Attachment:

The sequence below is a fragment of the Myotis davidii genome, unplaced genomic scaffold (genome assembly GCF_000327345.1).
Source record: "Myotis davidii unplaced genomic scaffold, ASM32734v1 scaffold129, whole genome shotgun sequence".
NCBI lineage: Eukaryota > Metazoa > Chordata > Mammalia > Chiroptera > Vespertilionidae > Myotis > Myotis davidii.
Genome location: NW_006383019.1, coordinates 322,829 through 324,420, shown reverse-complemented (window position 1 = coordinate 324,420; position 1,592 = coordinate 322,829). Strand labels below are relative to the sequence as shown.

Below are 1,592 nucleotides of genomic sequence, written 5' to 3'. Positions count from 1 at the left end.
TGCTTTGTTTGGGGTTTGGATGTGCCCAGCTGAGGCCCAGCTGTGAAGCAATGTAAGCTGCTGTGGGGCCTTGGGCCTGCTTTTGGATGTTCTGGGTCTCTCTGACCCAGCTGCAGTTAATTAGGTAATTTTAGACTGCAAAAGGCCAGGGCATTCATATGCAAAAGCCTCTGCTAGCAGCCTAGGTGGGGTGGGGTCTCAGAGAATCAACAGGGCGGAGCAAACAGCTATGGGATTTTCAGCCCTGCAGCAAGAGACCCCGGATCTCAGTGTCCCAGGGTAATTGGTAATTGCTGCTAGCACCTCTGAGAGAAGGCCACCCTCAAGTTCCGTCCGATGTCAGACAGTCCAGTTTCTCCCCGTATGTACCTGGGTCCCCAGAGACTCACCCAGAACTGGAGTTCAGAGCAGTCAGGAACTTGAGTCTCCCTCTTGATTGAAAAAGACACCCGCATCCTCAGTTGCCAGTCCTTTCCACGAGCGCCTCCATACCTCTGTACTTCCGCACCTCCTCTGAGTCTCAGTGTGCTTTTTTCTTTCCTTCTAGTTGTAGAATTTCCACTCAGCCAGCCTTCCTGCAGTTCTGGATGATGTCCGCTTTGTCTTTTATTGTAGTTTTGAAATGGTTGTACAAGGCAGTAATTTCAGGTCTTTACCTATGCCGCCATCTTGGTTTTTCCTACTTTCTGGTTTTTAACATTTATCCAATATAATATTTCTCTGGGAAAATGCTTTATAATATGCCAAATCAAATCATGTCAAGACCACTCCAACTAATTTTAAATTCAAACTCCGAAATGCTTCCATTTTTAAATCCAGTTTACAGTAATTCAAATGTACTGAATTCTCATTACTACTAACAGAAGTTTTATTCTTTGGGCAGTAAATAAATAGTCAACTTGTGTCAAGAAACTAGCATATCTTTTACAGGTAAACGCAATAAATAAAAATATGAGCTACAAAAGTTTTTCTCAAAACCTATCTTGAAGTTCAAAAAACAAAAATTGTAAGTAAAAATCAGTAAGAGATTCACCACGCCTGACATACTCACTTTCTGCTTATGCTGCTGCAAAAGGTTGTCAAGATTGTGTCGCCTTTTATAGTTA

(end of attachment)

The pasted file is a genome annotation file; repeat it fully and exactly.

The sequence below is a fragment of the Myotis davidii genome, unplaced genomic scaffold (genome assembly GCF_000327345.1).
Source record: "Myotis davidii unplaced genomic scaffold, ASM32734v1 scaffold129, whole genome shotgun sequence".
NCBI lineage: Eukaryota > Metazoa > Chordata > Mammalia > Chiroptera > Vespertilionidae > Myotis > Myotis davidii.
Genome location: NW_006383019.1, coordinates 322,829 through 324,420, shown reverse-complemented (window position 1 = coordinate 324,420; position 1,592 = coordinate 322,829). Strand labels below are relative to the sequence as shown.

Below are 1,592 nucleotides of genomic sequence, written 5' to 3'. Positions count from 1 at the left end.
TGCTTTGTTTGGGGTTTGGATGTGCCCAGCTGAGGCCCAGCTGTGAAGCAATGTAAGCTGCTGTGGGGCCTTGGGCCTGCTTTTGGATGTTCTGGGTCTCTCTGACCCAGCTGCAGTTAATTAGGTAATTTTAGACTGCAAAAGGCCAGGGCATTCATATGCAAAAGCCTCTGCTAGCAGCCTAGGTGGGGTGGGGTCTCAGAGAATCAACAGGGCGGAGCAAACAGCTATGGGATTTTCAGCCCTGCAGCAAGAGACCCCGGATCTCAGTGTCCCAGGGTAATTGGTAATTGCTGCTAGCACCTCTGAGAGAAGGCCACCCTCAAGTTCCGTCCGATGTCAGACAGTCCAGTTTCTCCCCGTATGTACCTGGGTCCCCAGAGACTCACCCAGAACTGGAGTTCAGAGCAGTCAGGAACTTGAGTCTCCCTCTTGATTGAAAAAGACACCCGCATCCTCAGTTGCCAGTCCTTTCCACGAGCGCCTCCATACCTCTGTACTTCCGCACCTCCTCTGAGTCTCAGTGTGCTTTTTTCTTTCCTTCTAGTTGTAGAATTTCCACTCAGCCAGCCTTCCTGCAGTTCTGGATGATGTCCGCTTTGTCTTTTATTGTAGTTTTGAAATGGTTGTACAAGGCAGTAATTTCAGGTCTTTACCTATGCCGCCATCTTGGTTTTTCCTACTTTCTGGTTTTTAACATTTATCCAATATAATATTTCTCTGGGAAAATGCTTTATAATATGCCAAATCAAATCATGTCAAGACCACTCCAACTAATTTTAAATTCAAACTCCGAAATGCTTCCATTTTTAAATCCAGTTTACAGTAATTCAAATGTACTGAATTCTCATTACTACTAACAGAAGTTTTATTCTTTGGGCAGTAAATAAATAGTCAACTTGTGTCAAGAAACTAGCATATCTTTTACAGGTAAACGCAATAAATAAAAATATGAGCTACAAAAGTTTTTCTCAAAACCTATCTTGAAGTTCAAAAAACAAAAATTGTAAGTAAAAATCAGTAAGAGATTCACCACGCCTGACATACTCACTTTCTGCTTATGCTGCTGCAAAAGGTTGTCAAGATTGTGTCGCCTTTTATAGTTA